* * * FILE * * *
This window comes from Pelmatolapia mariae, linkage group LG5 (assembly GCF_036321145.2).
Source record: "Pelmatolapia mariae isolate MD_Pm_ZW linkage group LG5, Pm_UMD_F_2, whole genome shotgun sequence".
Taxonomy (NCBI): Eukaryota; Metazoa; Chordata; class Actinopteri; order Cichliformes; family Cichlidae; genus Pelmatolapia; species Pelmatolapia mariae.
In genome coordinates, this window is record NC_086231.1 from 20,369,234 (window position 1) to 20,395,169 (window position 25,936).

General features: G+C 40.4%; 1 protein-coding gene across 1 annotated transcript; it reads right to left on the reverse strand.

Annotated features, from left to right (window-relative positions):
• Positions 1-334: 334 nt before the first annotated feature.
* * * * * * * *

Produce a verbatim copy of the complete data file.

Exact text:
This window comes from Pelmatolapia mariae, linkage group LG5 (assembly GCF_036321145.2).
Source record: "Pelmatolapia mariae isolate MD_Pm_ZW linkage group LG5, Pm_UMD_F_2, whole genome shotgun sequence".
Taxonomy (NCBI): Eukaryota; Metazoa; Chordata; class Actinopteri; order Cichliformes; family Cichlidae; genus Pelmatolapia; species Pelmatolapia mariae.
In genome coordinates, this window is record NC_086231.1 from 20,369,234 (window position 1) to 20,395,169 (window position 25,936).

General features: G+C 40.4%; 1 protein-coding gene across 1 annotated transcript; it reads right to left on the reverse strand.

Annotated features, from left to right (window-relative positions):
• Positions 1-334: 334 nt before the first annotated feature.